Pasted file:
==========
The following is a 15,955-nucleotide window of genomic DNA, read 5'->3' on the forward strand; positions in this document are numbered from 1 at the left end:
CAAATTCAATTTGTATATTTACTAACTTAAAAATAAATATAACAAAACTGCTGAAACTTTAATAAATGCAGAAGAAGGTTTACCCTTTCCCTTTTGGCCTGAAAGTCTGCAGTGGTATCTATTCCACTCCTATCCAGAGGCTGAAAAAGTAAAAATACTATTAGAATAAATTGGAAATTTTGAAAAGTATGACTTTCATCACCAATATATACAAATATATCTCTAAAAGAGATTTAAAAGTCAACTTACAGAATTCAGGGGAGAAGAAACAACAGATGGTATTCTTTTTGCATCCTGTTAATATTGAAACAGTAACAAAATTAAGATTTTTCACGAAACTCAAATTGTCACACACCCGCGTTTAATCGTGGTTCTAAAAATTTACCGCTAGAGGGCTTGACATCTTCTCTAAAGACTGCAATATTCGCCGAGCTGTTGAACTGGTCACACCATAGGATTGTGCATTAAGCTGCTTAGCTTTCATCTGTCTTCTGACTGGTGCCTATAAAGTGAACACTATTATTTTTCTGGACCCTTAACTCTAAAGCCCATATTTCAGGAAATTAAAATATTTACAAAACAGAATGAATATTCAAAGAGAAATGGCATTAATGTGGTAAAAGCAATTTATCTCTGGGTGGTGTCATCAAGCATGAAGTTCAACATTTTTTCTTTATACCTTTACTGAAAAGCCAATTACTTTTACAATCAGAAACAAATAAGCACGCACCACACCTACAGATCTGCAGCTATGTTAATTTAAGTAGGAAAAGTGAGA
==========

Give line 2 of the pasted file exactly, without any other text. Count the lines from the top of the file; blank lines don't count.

CAAATTCAATTTGTATATTTACTAACTTAAAAATAAATATAACAAAACTGCTGAAACTTTAATAAATGCAGAAGAAGGTTTACCCTTTCCCTTTTGGCCTGAAAGTCTGCAGTGGTATCTATTCCACTCCTATCCAGAGGCTGAAAAAGTAAAAATACTATTAGAATAAATTGGAAATTTTGAAAAGTATGACTTTCATCACCAATATATACAAATATATCTCTAAAAGAGATTTAAAAGTCAACTTACAGAATTCAGGGGAGAAGAAACAACAGATGGTATTCTTTTTGCATCCTGTTAATATTGAAACAGTAACAAAATTAAGATTTTTCACGAAACTCAAATTGTCACACACCCGCGTTTAATCGTGGTTCTAAAAATTTACCGCTAGAGGGCTTGACATCTTCTCTAAAGACTGCAATATTCGCCGAGCTGTTGAACTGGTCACACCATAGGATTGTGCATTAAGCTGCTTAGCTTTCATCTGTCTTCTGACTGGTGCCTATAAAGTGAACACTATTATTTTTCTGGACCCTTAACTCTAAAGCCCATATTTCAGGAAATTAAAATATTTACAAAACAGAATGAATATTCAAAGAGAAATGGCATTAATGTGGTAAAAGCAATTTATCTCTGGGTGGTGTCATCAAGCATGAAGTTCAACATTTTTTCTTTATACCTTTACTGAAAAGCCAATTACTTTTACAATCAGAAACAAATAAGCACGCACCACACCTACAGATCTGCAGCTATGTTAATTTAAGTAGGAAAAGTGAGA